THE STYLE LIST
Deakin & Francis cufflinks; and Vacheron Constantin’s Middle East-exclusive watch
O f the many anecdotes that the brothers Deakin like to share, the case of the lion cufflinks is an old favourite. The story goes that a young executive bought 12 pairs of the cufflinks, featuring a lion fitted with mechanics that open and close its mouth, for his colleagues. The men then used these as a secret signal when they were with a potential client, to indicate whether or not they wanted in on a deal. Perhaps it is this playfulness that keeps the seventh-generation jewellery company Deakin & Francis, from Birmingham, relevant a er more than two centuries.
When Benjamin Woolfield, later joined by Charles Deakin and John Francis, founded the luxury cufflinks company in 1786, little did he know that 230 years later, current directors James and Henry Deakin would seek design inspiration for a pair of cufflinks from a robotic drone. But, as evidenced by its dancing monkey, hairy Viking and funky skull pairs, here is a company that’s not afraid to take creative risks, despite its storied lineage.
“There are no rules when it comes to cufflinks. Simply choose a pair that expresses who you are and makes you feel good. Cufflinks can be a subtle addition to an outfit, or an extravagant centre piece – they can look just as good with sneakers as they can with a Savile Row suit. They are the perfect finishing touch,” says Henry Deakin. He adds that creativity aside, proportions and perspective o en form the greatest design challenges, especially if the cufflinks move. “So in terms of the future, it is essential to us to produce quality pieces,” he says.
The drone cufflinks (pictured), from the brand’s Fundamentals collection, are part of that nod to the future. “With the drones, we really wanted to push the boundaries. Exploring new materials, these pieces are cra ed from a mix of steel, brass and aluminium, and each futuristic cufflink features six stainless steel spider-like legs. As with most robotic creations, if you gently push the central button, the legs slowly move up and down. But each leg also has its own individual suspension, which guarantees that the drone will always be perfectly placed on the cuff,” says Henry.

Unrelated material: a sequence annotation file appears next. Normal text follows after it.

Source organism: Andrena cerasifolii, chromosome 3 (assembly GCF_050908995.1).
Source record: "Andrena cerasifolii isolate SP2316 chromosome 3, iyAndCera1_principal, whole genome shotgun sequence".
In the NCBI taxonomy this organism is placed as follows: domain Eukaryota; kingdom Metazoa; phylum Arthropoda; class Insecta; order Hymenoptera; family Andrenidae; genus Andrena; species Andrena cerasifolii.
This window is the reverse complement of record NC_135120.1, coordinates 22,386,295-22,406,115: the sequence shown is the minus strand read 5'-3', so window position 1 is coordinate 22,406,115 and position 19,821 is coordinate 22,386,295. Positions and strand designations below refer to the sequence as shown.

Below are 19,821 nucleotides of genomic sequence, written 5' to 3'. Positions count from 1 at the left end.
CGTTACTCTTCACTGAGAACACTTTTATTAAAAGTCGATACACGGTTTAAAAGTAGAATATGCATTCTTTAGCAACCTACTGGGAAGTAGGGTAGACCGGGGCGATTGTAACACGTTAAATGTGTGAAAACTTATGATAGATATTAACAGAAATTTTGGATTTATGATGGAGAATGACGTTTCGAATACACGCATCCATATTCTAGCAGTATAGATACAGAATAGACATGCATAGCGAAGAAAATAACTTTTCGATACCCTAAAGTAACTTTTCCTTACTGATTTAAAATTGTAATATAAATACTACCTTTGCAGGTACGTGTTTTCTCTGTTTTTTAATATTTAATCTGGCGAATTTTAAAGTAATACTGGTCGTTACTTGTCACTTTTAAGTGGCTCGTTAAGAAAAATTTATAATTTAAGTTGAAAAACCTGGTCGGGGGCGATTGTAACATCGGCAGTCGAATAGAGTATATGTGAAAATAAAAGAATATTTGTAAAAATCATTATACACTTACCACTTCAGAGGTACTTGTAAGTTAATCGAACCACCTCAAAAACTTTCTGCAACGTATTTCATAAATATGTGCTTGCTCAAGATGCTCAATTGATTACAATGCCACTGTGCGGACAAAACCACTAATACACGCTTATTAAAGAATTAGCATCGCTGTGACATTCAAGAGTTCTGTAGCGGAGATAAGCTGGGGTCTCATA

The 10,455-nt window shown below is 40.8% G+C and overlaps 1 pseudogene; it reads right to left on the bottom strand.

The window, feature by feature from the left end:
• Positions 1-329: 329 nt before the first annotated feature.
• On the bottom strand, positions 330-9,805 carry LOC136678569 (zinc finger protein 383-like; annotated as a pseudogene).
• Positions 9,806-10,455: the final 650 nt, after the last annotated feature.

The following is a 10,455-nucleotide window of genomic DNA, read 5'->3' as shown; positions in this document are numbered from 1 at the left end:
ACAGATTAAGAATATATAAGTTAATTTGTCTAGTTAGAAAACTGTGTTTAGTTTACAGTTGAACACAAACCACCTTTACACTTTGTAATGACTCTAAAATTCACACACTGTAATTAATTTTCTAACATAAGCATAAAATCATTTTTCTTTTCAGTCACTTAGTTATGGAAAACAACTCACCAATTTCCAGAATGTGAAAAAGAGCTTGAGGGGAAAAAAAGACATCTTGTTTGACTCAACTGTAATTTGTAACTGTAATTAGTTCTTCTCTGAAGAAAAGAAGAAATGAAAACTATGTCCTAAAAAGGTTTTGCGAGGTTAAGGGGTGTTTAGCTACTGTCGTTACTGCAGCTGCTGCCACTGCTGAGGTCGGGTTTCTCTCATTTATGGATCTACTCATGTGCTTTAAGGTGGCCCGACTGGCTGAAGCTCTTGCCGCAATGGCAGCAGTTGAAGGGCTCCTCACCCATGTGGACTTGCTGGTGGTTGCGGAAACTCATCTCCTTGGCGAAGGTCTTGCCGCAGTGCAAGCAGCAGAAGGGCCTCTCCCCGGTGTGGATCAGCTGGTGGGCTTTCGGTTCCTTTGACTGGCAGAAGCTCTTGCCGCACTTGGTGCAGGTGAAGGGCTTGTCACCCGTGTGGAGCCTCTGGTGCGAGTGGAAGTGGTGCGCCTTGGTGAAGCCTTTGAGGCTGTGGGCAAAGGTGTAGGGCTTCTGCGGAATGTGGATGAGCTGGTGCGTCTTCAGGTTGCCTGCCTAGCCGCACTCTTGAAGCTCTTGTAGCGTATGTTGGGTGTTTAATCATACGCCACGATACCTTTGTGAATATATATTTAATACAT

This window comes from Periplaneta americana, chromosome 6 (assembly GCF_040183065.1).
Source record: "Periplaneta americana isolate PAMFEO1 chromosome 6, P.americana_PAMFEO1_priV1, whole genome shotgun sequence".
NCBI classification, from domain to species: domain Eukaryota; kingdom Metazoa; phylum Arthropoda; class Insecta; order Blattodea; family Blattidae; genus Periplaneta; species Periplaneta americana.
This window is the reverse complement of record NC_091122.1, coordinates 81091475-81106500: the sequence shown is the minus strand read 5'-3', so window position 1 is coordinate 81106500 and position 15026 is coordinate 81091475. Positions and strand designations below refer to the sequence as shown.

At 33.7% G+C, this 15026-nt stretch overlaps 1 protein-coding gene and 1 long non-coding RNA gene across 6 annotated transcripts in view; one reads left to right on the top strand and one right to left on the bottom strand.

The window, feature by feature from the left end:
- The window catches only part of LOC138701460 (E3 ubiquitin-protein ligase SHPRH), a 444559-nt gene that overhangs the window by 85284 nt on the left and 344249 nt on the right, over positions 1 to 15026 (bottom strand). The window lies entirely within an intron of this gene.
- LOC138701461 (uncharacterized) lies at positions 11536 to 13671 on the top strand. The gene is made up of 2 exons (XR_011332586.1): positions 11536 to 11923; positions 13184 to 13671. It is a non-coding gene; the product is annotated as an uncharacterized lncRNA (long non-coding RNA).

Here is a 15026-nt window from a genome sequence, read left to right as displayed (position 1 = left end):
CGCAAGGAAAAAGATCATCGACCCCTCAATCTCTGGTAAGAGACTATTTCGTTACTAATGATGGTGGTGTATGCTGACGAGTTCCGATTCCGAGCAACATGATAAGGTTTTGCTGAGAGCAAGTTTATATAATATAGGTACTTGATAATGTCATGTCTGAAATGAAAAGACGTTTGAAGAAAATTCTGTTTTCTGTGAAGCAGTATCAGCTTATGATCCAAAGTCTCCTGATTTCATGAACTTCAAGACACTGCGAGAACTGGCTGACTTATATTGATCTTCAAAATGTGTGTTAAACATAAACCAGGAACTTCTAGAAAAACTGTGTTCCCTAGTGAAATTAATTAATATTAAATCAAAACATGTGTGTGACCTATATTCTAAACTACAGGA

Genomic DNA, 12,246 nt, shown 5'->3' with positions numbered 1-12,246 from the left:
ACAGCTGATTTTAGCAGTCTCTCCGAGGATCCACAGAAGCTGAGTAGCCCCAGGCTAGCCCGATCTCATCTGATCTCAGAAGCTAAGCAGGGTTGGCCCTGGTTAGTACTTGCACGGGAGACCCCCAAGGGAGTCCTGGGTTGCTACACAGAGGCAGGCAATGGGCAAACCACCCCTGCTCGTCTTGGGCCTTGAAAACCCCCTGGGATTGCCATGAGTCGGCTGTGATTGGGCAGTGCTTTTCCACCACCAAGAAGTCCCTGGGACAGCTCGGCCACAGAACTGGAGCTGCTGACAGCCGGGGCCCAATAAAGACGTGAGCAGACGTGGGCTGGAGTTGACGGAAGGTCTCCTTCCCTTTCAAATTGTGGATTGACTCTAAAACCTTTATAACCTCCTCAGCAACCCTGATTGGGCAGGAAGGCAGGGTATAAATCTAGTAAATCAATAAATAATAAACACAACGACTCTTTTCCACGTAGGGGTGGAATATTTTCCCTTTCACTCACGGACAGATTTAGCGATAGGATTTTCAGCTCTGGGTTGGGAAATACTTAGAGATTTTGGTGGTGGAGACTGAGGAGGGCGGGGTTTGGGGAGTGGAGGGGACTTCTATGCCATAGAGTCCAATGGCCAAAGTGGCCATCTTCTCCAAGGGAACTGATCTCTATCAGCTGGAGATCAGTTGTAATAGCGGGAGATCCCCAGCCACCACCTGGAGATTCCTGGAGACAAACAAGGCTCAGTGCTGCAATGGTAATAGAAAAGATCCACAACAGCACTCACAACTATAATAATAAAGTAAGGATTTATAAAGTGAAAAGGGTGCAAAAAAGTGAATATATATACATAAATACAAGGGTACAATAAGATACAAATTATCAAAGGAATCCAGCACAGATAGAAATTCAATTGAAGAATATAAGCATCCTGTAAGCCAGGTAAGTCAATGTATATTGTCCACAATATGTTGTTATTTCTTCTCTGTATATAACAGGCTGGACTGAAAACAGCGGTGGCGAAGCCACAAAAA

Priced at about Dh1,800, the drone cufflinks are by no means the first Deakin & Francis creations to make good on modern technology. The magnetic owls pair, for instance, is made of 38 parts and when squeezed, the eyes roll and the wings li up. Likewise the moving sharks and the jaw-dropping, eye-popping skulls. The company also offers personalisation services, and can engrave cufflinks with special dates or initials, or create a one-off piece based on your exact specifications. “My wife gave me a stunning pair of cufflinks for my birthday, which are handenamelled with pictures of my classic cars and tractor – they are truly special,” says Henry.
Individual expression, then, is key to the cufflink cult. The tie may be on the brink of extinction, while the traditional suit is no longer required office wear. But, thanks to the classic and creative pairs cra ed by companies such as Deakin & Francis, cufflinks – arguably, the only style of jewellery that sits firmly in the domain of men – are here to stay.